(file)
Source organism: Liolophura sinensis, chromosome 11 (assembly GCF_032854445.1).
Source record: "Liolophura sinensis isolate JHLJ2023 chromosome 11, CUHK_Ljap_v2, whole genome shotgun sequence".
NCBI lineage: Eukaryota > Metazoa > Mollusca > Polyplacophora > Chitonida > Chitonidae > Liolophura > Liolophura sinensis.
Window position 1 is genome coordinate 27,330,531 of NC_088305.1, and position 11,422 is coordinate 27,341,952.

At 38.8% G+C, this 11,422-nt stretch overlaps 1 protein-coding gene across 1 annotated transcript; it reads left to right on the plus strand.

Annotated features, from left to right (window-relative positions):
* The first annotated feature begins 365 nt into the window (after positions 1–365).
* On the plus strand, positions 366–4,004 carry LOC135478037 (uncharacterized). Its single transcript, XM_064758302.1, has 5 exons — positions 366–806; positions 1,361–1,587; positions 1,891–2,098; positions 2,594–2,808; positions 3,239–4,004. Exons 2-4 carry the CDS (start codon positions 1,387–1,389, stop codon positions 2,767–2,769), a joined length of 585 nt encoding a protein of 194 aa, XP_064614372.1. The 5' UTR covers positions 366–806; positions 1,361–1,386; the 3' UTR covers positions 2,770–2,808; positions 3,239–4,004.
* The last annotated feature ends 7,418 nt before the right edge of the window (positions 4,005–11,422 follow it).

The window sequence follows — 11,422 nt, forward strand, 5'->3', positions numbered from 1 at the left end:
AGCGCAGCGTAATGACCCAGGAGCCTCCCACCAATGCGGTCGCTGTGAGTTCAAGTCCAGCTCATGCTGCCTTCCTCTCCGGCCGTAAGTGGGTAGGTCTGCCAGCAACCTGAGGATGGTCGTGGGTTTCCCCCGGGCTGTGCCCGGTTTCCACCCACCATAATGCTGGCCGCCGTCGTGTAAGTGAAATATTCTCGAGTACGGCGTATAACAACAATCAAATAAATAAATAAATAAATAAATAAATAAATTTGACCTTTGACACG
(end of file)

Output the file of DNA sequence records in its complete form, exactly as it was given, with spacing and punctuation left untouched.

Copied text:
Source organism: Liolophura sinensis, chromosome 11 (assembly GCF_032854445.1).
Source record: "Liolophura sinensis isolate JHLJ2023 chromosome 11, CUHK_Ljap_v2, whole genome shotgun sequence".
NCBI lineage: Eukaryota > Metazoa > Mollusca > Polyplacophora > Chitonida > Chitonidae > Liolophura > Liolophura sinensis.
Window position 1 is genome coordinate 27,330,531 of NC_088305.1, and position 11,422 is coordinate 27,341,952.

At 38.8% G+C, this 11,422-nt stretch overlaps 1 protein-coding gene across 1 annotated transcript; it reads left to right on the plus strand.

Annotated features, from left to right (window-relative positions):
* The first annotated feature begins 365 nt into the window (after positions 1–365).
* On the plus strand, positions 366–4,004 carry LOC135478037 (uncharacterized). Its single transcript, XM_064758302.1, has 5 exons — positions 366–806; positions 1,361–1,587; positions 1,891–2,098; positions 2,594–2,808; positions 3,239–4,004. Exons 2-4 carry the CDS (start codon positions 1,387–1,389, stop codon positions 2,767–2,769), a joined length of 585 nt encoding a protein of 194 aa, XP_064614372.1. The 5' UTR covers positions 366–806; positions 1,361–1,386; the 3' UTR covers positions 2,770–2,808; positions 3,239–4,004.
* The last annotated feature ends 7,418 nt before the right edge of the window (positions 4,005–11,422 follow it).

The window sequence follows — 11,422 nt, forward strand, 5'->3', positions numbered from 1 at the left end:
AGCGCAGCGTAATGACCCAGGAGCCTCCCACCAATGCGGTCGCTGTGAGTTCAAGTCCAGCTCATGCTGCCTTCCTCTCCGGCCGTAAGTGGGTAGGTCTGCCAGCAACCTGAGGATGGTCGTGGGTTTCCCCCGGGCTGTGCCCGGTTTCCACCCACCATAATGCTGGCCGCCGTCGTGTAAGTGAAATATTCTCGAGTACGGCGTATAACAACAATCAAATAAATAAATAAATAAATAAATAAATAAATTTGACCTTTGACACG